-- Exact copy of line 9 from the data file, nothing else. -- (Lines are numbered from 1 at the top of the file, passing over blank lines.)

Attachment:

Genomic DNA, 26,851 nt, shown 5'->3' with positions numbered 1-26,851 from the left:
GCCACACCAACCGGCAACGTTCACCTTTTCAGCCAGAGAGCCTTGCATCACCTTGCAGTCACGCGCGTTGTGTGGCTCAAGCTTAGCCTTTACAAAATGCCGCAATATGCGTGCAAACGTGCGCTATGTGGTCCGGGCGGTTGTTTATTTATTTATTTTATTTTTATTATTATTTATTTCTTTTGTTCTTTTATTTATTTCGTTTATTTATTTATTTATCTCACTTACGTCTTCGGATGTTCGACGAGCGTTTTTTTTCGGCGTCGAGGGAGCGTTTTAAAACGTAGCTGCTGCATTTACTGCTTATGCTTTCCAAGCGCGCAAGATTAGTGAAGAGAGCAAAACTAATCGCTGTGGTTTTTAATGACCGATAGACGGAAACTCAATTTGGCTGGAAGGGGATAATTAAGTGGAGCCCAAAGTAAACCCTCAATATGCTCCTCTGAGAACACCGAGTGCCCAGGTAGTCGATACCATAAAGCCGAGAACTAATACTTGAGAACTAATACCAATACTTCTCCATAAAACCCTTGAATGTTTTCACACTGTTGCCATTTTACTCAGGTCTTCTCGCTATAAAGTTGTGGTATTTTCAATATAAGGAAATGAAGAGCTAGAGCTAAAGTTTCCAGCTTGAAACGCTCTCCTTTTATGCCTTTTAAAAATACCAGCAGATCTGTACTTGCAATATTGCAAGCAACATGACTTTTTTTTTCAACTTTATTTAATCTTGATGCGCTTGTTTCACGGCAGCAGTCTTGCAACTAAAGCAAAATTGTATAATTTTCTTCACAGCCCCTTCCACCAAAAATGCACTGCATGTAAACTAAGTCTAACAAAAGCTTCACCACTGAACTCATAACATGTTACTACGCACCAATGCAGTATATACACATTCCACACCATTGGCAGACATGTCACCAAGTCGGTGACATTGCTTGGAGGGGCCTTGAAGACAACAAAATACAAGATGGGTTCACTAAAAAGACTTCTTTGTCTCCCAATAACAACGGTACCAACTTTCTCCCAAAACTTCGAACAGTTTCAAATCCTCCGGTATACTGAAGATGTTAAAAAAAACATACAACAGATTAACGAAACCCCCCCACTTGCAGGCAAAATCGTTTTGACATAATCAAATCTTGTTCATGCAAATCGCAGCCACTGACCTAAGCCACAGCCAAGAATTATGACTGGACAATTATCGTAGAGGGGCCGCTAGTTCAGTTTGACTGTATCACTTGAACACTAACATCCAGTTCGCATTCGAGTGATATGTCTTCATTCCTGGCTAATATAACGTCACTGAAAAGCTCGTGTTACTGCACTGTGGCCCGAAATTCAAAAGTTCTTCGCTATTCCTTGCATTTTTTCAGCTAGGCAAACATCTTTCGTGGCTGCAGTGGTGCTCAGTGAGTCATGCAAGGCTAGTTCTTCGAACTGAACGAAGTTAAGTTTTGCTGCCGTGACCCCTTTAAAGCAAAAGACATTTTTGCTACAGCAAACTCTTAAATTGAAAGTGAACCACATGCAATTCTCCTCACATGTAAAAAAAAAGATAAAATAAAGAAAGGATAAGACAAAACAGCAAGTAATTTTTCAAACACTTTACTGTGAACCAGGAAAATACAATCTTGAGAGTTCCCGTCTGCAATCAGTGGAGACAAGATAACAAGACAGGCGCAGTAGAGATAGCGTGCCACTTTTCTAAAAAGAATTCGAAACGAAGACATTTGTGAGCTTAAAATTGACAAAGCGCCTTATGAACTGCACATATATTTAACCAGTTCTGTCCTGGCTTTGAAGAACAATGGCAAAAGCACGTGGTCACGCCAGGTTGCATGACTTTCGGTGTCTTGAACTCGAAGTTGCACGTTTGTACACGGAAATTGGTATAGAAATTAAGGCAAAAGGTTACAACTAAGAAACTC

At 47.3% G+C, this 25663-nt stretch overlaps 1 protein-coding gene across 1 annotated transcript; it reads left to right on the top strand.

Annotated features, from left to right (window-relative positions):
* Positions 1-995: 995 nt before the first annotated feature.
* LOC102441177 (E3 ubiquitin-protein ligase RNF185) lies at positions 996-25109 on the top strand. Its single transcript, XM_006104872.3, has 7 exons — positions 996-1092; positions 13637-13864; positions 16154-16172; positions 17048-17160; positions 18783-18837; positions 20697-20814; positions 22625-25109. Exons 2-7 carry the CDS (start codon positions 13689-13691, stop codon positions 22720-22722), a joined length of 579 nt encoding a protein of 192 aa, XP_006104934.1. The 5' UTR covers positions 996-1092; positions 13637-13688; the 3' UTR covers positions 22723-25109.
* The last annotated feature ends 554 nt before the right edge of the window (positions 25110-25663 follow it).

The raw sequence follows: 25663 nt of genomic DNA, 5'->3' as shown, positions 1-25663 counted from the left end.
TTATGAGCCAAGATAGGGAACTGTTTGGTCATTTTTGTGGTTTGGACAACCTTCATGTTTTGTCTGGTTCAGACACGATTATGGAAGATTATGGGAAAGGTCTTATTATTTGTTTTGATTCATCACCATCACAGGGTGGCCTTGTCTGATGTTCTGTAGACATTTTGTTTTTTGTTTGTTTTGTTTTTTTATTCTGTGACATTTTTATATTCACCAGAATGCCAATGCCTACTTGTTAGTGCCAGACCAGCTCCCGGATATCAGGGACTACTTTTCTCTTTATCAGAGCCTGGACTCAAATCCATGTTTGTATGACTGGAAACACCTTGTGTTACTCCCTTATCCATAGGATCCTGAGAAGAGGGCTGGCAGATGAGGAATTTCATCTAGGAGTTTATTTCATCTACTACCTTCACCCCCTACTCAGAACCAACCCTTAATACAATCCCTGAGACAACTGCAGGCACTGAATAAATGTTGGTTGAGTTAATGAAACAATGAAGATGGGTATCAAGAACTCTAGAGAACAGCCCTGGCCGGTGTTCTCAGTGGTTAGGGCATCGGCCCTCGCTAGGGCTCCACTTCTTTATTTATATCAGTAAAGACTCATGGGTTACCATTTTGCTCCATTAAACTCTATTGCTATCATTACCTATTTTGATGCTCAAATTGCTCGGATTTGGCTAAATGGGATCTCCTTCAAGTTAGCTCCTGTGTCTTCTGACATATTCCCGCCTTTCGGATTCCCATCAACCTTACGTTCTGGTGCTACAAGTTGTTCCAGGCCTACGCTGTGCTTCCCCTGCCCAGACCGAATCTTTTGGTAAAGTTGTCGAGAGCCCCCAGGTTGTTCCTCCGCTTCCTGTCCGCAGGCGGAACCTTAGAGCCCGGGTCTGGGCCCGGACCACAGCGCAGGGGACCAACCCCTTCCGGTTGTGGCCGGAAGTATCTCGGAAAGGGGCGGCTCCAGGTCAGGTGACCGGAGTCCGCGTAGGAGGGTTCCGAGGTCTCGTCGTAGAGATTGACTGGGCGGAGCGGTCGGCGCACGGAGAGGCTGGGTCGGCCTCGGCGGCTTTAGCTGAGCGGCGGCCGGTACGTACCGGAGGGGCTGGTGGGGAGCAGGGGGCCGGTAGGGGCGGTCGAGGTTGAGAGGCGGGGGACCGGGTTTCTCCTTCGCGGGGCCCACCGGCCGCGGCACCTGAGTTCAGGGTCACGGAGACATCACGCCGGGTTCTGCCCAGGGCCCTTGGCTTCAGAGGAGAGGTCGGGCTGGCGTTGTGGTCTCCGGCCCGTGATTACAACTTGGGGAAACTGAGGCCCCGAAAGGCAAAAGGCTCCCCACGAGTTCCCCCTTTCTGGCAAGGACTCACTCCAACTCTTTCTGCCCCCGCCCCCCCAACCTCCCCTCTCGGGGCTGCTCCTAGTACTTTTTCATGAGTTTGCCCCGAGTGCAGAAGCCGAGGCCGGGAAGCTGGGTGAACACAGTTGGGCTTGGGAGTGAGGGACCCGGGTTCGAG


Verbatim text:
TTATGAGCCAAGATAGGGAACTGTTTGGTCATTTTTGTGGTTTGGACAACCTTCATGTTTTGTCTGGTTCAGACACGATTATGGAAGATTATGGGAAAGGTCTTATTATTTGTTTTGATTCATCACCATCACAGGGTGGCCTTGTCTGATGTTCTGTAGACATTTTGTTTTTTGTTTGTTTTGTTTTTTTATTCTGTGACATTTTTATATTCACCAGAATGCCAATGCCTACTTGTTAGTGCCAGACCAGCTCCCGGATATCAGGGACTACTTTTCTCTTTATCAGAGCCTGGACTCAAATCCATGTTTGTATGACTGGAAACACCTTGTGTTACTCCCTTATCCATAGGATCCTGAGAAGAGGGCTGGCAGATGAGGAATTTCATCTAGGAGTTTATTTCATCTACTACCTTCACCCCCTACTCAGAACCAACCCTTAATACAATCCCTGAGACAACTGCAGGCACTGAATAAATGTTGGTTGAGTTAATGAAACAATGAAGATGGGTATCAAGAACTCTAGAGAACAGCCCTGGCCGGTGTTCTCAGTGGTTAGGGCATCGGCCCTCGCTAGGGCTCCACTTCTTTATTTATATCAGTAAAGACTCATGGGTTACCATTTTGCTCCATTAAACTCTATTGCTATCATTACCTATTTTGATGCTCAAATTGCTCGGATTTGGCTAAATGGGATCTCCTTCAAGTTAGCTCCTGTGTCTTCTGACATATTCCCGCCTTTCGGATTCCCATCAACCTTACGTTCTGGTGCTACAAGTTGTTCCAGGCCTACGCTGTGCTTCCCCTGCCCAGACCGAATCTTTTGGTAAAGTTGTCGAGAGCCCCCAGGTTGTTCCTCCGCTTCCTGTCCGCAGGCGGAACCTTAGAGCCCGGGTCTGGGCCCGGACCACAGCGCAGGGGACCAACCCCTTCCGGTTGTGGCCGGAAGTATCTCGGAAAGGGGCGGCTCCAGGTCAGGTGACCGGAGTCCGCGTAGGAGGGTTCCGAGGTCTCGTCGTAGAGATTGACTGGGCGGAGCGGTCGGCGCACGGAGAGGCTGGGTCGGCCTCGGCGGCTTTAGCTGAGCGGCGGCCGGTACGTACCGGAGGGGCTGGTGGGGAGCAGGGGGCCGGTAGGGGCGGTCGAGGTTGAGAGGCGGGGGACCGGGTTTCTCCTTCGCGGGGCCCACCGGCCGCGGCACCTGAGTTCAGGGTCACGGAGACATCACGCCGGGTTCTGCCCAGGGCCCTTGGCTTCAGAGGAGAGGTCGGGCTGGCGTTGTGGTCTCCGGCCCGTGATTACAACTTGGGGAAACTGAGGCCCCGAAAGGCAAAAGGCTCCCCACGAGTTCCCCCTTTCTGGCAAGGACTCACTCCAACTCTTTCTGCCCCCGCCCCCCCAACCTCCCCTCTCGGGGCTGCTCCTAGTACTTTTTCATGAGTTTGCCCCGAGTGCAGAAGCCGAGGCCGGGAAGCTGGGTGAACACAGTTGGGCTTGGGAGTGAGGGACCCGGGTTCGAG